A student with a bunch of a rare wild fruit
Kids get to grow and sell veggies in Kerala schools
Shree Padre,, Thodupuzha
One day in the week, children in Thodupuzha taluk in Idukki district of Kerala carry two bags to school. One, of course, contains their books. The other has freshly harvested vegetables from their homestead gardens. If you peep inside, you will be surprised.
Apart from familiar vegetables there are some unusual ones. You can see colocasia leaves, clove beans, bird’s eye chillies, moringa leaves, banana stems, banana flowers, a leafy vegetable called taludama, tamarind leaves and more.
The produce is picked up and sold by the Kerala Agriculture Development Society (KADS), popular here for its efforts to empower farmers.
Each student’s produce is marked, weighed and a price mentioned. A list is drawn up and handed over to the headmaster along with money for the produce collected. The headmaster doesn’t distribute the cash to students but ensures it is credited to their bank accounts.
KADS sells the produce at a special counter on its premises. Needless to say, the fresh, organic, local vegetables supplied by schoolchildren vanish in a jiffy. Customers wait to buy and even pay a little above the market rate for some items.
The children are part of an unusual programme called Pachchakudukka which KADS launched last year in three schools on a pilot basis. Pachcha in Malayalam means green and kudukka is a terracotta piggy bank children used in the past. The programme proved very popular, despite Kerala’s devastating floods.
Twenty schools within a radius of 20 km from Thodupuzha are now taking part in it. Students from around 1,000 homes bring vegetables from their homestead farms to their schools for sale at KAD’s premises.
Pachchakudukka is the brainchild of Antony Kandirikkal, 58, president of KADS which has been headquartered in Thodupuzha for 18 years. Students can bring any home-grown vegetables or fruits even in very small quantities.
“Around 20 veggies that come to our Pachchakudukka counter for sale aren’t available in markets elsewhere. I think even professors at Kerala Agriculture University might not be aware of them. Our programme will rekindle interest among the younger generation in our ancient culture of homestead farming,” says Kandirikkal.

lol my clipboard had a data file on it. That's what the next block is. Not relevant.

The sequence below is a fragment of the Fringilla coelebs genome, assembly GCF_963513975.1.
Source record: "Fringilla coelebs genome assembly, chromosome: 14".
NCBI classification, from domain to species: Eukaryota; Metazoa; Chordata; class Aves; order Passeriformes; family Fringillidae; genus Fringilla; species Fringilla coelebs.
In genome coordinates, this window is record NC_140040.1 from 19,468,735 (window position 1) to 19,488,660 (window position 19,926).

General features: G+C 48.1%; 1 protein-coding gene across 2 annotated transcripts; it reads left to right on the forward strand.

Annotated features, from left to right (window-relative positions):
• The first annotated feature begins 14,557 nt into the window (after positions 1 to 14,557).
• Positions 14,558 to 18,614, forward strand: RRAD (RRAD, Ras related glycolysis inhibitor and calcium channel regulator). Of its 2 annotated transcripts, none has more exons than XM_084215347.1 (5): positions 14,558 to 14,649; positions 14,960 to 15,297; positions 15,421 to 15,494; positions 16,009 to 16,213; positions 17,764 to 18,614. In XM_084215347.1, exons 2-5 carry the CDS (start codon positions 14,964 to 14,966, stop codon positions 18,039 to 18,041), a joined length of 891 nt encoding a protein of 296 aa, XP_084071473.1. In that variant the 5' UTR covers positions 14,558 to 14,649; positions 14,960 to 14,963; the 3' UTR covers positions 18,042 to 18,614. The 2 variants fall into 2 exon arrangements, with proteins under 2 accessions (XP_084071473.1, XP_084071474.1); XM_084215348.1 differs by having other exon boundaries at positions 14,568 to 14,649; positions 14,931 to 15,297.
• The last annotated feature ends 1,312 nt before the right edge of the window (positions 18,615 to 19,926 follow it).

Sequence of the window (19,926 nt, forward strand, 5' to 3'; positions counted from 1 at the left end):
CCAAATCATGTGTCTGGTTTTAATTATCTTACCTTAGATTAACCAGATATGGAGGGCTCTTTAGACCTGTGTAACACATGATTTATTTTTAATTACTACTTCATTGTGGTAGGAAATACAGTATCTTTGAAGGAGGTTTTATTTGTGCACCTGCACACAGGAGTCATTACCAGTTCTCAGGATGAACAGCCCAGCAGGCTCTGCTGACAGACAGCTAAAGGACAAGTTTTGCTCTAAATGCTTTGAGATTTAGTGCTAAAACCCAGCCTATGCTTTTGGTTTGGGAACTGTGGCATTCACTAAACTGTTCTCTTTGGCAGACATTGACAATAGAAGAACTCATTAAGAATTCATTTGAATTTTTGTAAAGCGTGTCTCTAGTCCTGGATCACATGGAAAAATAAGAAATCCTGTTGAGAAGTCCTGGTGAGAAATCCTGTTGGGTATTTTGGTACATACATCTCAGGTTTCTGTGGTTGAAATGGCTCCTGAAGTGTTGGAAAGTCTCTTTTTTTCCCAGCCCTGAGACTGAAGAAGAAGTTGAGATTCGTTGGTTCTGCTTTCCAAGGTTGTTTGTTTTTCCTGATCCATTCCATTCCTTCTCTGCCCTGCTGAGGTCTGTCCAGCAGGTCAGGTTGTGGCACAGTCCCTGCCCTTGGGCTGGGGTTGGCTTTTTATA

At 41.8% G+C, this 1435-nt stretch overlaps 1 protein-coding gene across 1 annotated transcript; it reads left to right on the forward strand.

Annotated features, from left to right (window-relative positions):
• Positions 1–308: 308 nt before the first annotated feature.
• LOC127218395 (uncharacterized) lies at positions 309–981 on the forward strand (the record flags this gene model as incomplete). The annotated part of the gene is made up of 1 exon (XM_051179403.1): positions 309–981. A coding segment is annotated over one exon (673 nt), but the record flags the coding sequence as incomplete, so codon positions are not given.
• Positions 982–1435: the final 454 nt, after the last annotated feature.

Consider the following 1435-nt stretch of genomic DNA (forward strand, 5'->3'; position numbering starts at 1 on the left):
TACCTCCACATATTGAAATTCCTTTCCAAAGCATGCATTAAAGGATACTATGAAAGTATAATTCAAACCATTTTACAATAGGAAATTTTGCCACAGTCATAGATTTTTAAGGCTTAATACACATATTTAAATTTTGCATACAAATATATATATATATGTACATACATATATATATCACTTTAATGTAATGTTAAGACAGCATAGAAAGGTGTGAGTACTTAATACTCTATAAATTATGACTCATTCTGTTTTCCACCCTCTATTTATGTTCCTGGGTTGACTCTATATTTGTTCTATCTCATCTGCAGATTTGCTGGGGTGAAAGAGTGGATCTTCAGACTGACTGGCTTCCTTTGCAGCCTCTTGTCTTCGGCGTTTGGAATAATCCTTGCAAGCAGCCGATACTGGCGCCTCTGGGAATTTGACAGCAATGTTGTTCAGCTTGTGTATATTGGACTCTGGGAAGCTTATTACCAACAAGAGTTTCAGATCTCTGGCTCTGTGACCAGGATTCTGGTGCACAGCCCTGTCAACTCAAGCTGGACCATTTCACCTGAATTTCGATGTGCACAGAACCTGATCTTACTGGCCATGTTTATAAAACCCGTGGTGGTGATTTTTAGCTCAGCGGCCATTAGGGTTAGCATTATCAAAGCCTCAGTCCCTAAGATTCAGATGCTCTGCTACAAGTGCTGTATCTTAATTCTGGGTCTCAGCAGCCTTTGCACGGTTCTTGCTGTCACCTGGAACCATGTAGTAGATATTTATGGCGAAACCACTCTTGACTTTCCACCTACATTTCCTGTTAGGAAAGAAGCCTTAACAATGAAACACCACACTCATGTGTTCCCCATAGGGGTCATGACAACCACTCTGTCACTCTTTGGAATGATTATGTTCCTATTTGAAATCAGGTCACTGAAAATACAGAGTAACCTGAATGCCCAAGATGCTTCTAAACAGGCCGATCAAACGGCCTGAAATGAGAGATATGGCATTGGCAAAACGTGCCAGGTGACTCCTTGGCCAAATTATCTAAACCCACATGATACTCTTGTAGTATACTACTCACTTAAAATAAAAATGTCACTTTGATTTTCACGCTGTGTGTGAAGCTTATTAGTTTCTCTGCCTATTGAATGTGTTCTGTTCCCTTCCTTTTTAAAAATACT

“In fact, homestead farming is a hidden economy. Once the programme gains momentum, we will be able to collect Rs 2 lakh worth of vegetables from each school. That means Rs 40 lakh from 20 schools. Just imagine what the output of 2,000 schools would be.”
In Kerala, vegetable production is at its lowest during the monsoon. Despite this, students who participated earned over Rs 2.75 lakh till end-October. Of course, KADS’ main agenda is educative.
The Pachchakudukka counter at KADS which sells farm produce brought by schoolchildren
“This experiment can spark an interest in farming among schoolchildren, inspire them to grow their own vegetables and create awareness of the importance of safe, nutritious, locally grown foods. And we are providing a ready market,” says K.M. Mathew, coordinator of the Pachchakudukka programme.
KADS goes to four schools a day and collects vegetables all five days of the week from different schools. Currently, 50 students from each school are chosen to take part in the programme. Mathew believes that the attitudes of schoolchildren towards agriculture will change over time. They will not see farming as a loser’s profession.
“A big change has started,” he says.
Banking on vegetables
Last year, office-bearers of KADS were discussing strategies to increase the supply of safe and local veggies to their two stalls. Kandirikkal and Mathew visited the schools three times, to seek their participation, brief them, get a coordinator appointed, create awareness among students and then inaugurate the programme.
Although 50 students have been chosen, teachers don’t turn down vegetables brought by other students. Each school has appointed a teacher coordinator who keeps in touch with the students, inspires them to stay involved and addresses their problems, if any.
KADS fixes prices for the veggies based on that day’s market price. It pays a little extra also. Children bring eggs from ducks and hens. If local shops are buying an egg for Rs 5.50, KADS pays the students Rs 6. The final rate list is posted on the notice board. The amount deposited in the student’s bank account can be drawn only at the end of the school year. The idea is to make students realise how ‘small drops make an ocean’. Also, if the money is available in a lump sum, children can use it to pay for school uniforms or books.
Two products that children bring in large quantities are curry leaf and moringa leaf. Kerala’s curry leaf supply comes from neighbouring Tamil Nadu. It is invariably drenched in pesticides. People are aware of this so local curry leaves are snapped up. Initially, KADS didn’t know what to do with its copious amounts of moringa leaves. Now they have realised that moringa leaves can be sold for as much as Rs 400 per kg if they are dried and crushed.